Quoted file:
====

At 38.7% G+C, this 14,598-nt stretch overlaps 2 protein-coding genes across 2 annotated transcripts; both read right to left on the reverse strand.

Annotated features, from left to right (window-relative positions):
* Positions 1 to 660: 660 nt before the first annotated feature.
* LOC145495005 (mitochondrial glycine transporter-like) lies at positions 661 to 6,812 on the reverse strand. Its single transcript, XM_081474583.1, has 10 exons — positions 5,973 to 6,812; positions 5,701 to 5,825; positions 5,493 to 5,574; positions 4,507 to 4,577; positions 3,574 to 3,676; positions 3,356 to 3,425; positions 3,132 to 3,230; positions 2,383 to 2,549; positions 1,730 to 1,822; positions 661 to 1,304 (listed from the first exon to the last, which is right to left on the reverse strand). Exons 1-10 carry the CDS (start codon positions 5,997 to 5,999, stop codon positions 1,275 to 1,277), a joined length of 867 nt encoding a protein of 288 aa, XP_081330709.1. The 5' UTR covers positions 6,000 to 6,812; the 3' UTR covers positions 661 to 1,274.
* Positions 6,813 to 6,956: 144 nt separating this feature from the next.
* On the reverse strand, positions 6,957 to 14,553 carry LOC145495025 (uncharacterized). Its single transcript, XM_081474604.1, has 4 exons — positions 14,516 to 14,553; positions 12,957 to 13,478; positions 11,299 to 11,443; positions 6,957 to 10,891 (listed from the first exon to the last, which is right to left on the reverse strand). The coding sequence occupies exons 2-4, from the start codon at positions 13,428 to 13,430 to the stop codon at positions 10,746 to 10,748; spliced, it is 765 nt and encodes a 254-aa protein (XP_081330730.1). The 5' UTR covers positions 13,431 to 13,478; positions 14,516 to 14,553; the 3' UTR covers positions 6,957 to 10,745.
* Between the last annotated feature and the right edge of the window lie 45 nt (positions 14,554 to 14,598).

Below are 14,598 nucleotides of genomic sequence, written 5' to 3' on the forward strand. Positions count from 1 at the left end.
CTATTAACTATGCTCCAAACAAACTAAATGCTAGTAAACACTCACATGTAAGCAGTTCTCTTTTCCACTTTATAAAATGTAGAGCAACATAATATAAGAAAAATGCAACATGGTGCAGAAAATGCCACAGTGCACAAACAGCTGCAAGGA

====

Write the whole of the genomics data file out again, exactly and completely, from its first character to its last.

At 38.7% G+C, this 14,598-nt stretch overlaps 2 protein-coding genes across 2 annotated transcripts; both read right to left on the reverse strand.

Annotated features, from left to right (window-relative positions):
* Positions 1 to 660: 660 nt before the first annotated feature.
* LOC145495005 (mitochondrial glycine transporter-like) lies at positions 661 to 6,812 on the reverse strand. Its single transcript, XM_081474583.1, has 10 exons — positions 5,973 to 6,812; positions 5,701 to 5,825; positions 5,493 to 5,574; positions 4,507 to 4,577; positions 3,574 to 3,676; positions 3,356 to 3,425; positions 3,132 to 3,230; positions 2,383 to 2,549; positions 1,730 to 1,822; positions 661 to 1,304 (listed from the first exon to the last, which is right to left on the reverse strand). Exons 1-10 carry the CDS (start codon positions 5,997 to 5,999, stop codon positions 1,275 to 1,277), a joined length of 867 nt encoding a protein of 288 aa, XP_081330709.1. The 5' UTR covers positions 6,000 to 6,812; the 3' UTR covers positions 661 to 1,274.
* Positions 6,813 to 6,956: 144 nt separating this feature from the next.
* On the reverse strand, positions 6,957 to 14,553 carry LOC145495025 (uncharacterized). Its single transcript, XM_081474604.1, has 4 exons — positions 14,516 to 14,553; positions 12,957 to 13,478; positions 11,299 to 11,443; positions 6,957 to 10,891 (listed from the first exon to the last, which is right to left on the reverse strand). The coding sequence occupies exons 2-4, from the start codon at positions 13,428 to 13,430 to the stop codon at positions 10,746 to 10,748; spliced, it is 765 nt and encodes a 254-aa protein (XP_081330730.1). The 5' UTR covers positions 13,431 to 13,478; positions 14,516 to 14,553; the 3' UTR covers positions 6,957 to 10,745.
* Between the last annotated feature and the right edge of the window lie 45 nt (positions 14,554 to 14,598).

Below are 14,598 nucleotides of genomic sequence, written 5' to 3' on the forward strand. Positions count from 1 at the left end.
CTATTAACTATGCTCCAAACAAACTAAATGCTAGTAAACACTCACATGTAAGCAGTTCTCTTTTCCACTTTATAAAATGTAGAGCAACATAATATAAGAAAAATGCAACATGGTGCAGAAAATGCCACAGTGCACAAACAGCTGCAAGGA